The Boeing 717 was specifically designed for the short-haul, high frequency 100-passenger airline market. The highly efficient 717 concluded its production run in May 2006, though the airplane will remain in service for years to come.
Final assembly of the 717 took place at the Boeing plant in Long Beach, Calif. The airplane was originally part of the McDonnell Douglas airplane family and designated the MD-95 prior to merger with The Boeing Co. in 1997. The program produced 156 717s and pioneered breakthrough business and manufacturing process for Boeing Commercial Airplanes.
The standard 717 has a two-class configuration with 106 seats. Its passenger-pleasing interior features a five-across-seating arrangement in economy class, with illuminated handrails and large overhead stowbins.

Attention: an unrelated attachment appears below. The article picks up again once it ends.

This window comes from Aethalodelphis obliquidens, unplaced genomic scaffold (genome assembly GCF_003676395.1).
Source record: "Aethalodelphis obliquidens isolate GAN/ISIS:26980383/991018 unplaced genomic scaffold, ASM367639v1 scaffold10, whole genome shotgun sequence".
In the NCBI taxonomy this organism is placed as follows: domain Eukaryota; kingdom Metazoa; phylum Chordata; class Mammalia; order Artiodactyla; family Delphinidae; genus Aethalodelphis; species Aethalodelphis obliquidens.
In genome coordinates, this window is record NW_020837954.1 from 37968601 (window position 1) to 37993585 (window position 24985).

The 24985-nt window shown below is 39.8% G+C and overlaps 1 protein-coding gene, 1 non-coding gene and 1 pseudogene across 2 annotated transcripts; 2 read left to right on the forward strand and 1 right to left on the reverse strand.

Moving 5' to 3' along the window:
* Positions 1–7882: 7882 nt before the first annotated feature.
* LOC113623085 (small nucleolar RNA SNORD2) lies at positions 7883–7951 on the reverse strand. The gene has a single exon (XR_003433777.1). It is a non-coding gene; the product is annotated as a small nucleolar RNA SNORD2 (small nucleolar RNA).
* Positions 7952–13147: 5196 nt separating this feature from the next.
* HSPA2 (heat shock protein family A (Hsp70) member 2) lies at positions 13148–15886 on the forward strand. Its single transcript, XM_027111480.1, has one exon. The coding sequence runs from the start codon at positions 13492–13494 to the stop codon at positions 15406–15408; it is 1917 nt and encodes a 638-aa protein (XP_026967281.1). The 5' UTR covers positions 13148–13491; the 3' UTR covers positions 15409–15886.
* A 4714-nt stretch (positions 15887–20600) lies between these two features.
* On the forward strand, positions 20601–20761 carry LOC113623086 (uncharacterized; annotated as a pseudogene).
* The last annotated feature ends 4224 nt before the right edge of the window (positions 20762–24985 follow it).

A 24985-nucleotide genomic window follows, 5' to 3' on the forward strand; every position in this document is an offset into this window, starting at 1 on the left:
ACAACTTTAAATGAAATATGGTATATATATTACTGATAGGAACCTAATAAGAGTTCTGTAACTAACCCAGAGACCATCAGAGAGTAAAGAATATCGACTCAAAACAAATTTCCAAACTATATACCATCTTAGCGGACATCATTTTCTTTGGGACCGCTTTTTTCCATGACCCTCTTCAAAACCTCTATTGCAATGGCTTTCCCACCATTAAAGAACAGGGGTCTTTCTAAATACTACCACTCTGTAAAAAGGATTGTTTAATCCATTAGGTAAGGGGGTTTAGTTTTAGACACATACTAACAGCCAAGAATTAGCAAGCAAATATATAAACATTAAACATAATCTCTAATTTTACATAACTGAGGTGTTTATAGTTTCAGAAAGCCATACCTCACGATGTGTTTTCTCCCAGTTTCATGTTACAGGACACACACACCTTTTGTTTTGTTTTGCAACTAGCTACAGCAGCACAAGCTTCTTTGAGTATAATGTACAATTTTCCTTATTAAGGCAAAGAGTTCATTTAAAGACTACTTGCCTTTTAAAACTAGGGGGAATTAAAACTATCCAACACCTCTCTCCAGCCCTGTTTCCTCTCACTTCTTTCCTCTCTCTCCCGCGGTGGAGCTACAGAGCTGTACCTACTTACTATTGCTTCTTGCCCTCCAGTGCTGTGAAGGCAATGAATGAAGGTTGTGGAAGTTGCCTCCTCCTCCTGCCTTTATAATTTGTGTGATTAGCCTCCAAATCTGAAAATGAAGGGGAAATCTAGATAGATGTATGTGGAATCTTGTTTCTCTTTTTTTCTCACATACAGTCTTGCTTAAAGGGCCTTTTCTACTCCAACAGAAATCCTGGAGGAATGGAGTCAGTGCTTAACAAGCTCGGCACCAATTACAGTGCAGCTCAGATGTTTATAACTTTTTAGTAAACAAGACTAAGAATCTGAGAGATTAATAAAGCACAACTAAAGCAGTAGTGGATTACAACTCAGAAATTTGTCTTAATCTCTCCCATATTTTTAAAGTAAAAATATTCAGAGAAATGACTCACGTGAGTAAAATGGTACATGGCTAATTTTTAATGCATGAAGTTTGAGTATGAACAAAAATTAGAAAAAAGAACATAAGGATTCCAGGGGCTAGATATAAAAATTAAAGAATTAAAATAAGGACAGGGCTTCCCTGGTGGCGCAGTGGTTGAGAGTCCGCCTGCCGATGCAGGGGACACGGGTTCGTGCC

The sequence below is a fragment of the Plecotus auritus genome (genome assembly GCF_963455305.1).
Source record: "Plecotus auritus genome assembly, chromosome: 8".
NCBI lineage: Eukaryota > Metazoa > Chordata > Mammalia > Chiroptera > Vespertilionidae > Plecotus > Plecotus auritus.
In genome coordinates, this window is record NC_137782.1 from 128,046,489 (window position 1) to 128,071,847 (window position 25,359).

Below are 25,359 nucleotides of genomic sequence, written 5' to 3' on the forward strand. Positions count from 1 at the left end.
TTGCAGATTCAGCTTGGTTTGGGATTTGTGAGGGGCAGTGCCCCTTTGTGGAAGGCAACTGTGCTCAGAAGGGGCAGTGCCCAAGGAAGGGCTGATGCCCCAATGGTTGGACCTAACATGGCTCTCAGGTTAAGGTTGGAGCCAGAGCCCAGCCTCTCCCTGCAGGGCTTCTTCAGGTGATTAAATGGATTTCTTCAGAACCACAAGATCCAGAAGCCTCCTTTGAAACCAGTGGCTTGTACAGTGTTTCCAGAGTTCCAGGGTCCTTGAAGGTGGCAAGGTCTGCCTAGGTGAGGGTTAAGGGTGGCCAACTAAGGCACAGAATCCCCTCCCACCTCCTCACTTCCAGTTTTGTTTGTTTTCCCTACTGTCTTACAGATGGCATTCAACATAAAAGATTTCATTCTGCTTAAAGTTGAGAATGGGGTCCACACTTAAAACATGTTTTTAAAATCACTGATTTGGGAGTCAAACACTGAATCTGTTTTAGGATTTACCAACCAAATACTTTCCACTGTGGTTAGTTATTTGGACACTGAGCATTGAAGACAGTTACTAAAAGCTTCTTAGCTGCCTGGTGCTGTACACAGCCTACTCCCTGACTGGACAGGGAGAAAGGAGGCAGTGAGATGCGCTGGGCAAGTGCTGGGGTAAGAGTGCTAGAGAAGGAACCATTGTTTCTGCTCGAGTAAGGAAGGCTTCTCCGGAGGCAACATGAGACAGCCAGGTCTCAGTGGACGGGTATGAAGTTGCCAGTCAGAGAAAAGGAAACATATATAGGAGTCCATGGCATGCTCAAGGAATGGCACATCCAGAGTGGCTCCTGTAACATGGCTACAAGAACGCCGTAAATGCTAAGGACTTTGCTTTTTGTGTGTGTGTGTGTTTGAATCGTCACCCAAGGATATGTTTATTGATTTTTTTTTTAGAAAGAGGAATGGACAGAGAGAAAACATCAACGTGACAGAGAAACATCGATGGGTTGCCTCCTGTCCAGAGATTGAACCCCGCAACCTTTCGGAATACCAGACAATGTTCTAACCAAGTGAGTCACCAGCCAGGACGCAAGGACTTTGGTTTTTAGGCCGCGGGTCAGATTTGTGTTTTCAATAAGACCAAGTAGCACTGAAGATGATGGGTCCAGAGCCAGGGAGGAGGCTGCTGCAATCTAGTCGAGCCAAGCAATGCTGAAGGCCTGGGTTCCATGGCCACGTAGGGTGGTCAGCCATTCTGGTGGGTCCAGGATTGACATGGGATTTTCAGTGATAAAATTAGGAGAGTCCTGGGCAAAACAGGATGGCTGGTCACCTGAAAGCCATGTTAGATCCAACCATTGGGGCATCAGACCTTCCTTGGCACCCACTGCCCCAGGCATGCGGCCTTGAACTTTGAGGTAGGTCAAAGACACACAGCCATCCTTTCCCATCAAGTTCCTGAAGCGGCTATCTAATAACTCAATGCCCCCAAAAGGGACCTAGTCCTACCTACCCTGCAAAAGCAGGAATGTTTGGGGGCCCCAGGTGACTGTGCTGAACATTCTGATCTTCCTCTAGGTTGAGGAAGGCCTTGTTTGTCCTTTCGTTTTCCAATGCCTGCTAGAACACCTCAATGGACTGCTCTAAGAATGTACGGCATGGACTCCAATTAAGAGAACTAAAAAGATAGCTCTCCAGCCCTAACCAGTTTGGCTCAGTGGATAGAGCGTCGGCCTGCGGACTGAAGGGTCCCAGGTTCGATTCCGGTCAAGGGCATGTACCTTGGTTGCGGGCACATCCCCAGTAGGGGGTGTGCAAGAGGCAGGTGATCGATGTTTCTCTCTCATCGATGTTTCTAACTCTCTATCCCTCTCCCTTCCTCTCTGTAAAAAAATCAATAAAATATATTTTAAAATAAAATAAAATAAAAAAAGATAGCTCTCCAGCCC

The two-crew flight deck incorporates six interchangeable liquid-crystal-display units and advanced Honeywell VIA 2000 computers.
Flight deck features include an Electronic Instrument System, a dual Flight Management System, a Central Fault Display System, and Global Positioning System. Category IIIb automatic landing capability for bad-weather operations and Future Air Navigation Systems are available.
Two advanced Rolls-Royce 715 high-bypass-ratio engines power the 717. The engine is rated at 18,500 to 21,000 pounds of takeoff thrust, with lower fuel consumption and significantly lower noise and emission levels than the power plants on comparable airplanes.
The 717 wing span is 93.3 feet (28.4 meters) and overall length is 124 feet (37.8 meters). Maximum takeoff weight for the 717 is 110,000 pounds (49, 895 kg). Nonstop range goes up to 1,647 statute miles (1,430 n.mi. / 2,645 km).